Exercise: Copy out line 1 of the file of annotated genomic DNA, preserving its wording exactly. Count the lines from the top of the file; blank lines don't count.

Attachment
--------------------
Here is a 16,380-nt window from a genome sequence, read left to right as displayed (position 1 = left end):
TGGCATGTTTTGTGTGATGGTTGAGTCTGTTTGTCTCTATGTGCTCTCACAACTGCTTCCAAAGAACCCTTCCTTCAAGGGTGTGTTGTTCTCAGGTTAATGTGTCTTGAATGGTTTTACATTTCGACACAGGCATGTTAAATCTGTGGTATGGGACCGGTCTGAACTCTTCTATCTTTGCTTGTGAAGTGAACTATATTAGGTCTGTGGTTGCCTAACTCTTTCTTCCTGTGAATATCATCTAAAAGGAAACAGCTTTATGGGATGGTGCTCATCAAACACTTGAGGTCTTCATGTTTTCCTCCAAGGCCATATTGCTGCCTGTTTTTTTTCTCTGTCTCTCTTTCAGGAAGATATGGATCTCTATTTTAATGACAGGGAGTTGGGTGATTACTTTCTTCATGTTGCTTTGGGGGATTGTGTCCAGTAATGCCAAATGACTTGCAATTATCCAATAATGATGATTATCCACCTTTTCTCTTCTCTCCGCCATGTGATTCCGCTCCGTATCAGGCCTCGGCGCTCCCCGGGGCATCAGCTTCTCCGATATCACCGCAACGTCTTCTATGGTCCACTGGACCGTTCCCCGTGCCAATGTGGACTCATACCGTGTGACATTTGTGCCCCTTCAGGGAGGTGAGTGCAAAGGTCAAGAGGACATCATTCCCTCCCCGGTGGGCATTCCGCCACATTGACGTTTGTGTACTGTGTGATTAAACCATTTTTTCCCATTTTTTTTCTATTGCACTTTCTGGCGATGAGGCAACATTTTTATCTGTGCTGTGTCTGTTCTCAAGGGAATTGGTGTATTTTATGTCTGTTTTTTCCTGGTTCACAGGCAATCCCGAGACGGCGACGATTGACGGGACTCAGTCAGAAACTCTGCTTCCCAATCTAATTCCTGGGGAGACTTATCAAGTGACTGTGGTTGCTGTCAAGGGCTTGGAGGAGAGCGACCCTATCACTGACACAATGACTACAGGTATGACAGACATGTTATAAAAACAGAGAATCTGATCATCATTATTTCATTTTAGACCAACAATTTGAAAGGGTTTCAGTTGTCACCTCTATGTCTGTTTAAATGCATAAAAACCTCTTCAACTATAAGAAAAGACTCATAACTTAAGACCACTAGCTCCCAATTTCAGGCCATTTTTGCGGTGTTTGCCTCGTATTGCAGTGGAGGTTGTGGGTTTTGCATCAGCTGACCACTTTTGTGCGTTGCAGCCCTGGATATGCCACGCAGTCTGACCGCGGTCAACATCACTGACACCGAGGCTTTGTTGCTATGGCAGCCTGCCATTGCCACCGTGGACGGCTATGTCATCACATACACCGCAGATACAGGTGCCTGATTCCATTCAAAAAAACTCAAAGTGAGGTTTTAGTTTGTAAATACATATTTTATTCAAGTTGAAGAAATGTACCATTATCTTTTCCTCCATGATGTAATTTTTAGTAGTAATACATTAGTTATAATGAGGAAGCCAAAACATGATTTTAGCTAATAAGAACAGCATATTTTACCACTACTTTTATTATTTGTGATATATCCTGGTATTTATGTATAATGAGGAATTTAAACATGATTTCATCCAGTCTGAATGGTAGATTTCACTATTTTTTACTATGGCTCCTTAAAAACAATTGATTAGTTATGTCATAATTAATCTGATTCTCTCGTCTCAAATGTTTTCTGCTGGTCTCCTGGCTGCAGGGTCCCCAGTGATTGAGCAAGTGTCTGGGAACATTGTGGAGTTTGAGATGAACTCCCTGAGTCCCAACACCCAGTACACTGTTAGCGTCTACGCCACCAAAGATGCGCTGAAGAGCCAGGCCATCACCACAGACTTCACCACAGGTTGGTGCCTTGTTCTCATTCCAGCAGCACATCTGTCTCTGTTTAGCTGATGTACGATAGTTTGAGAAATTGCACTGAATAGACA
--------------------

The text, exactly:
Here is a 16,380-nt window from a genome sequence, read left to right as displayed (position 1 = left end):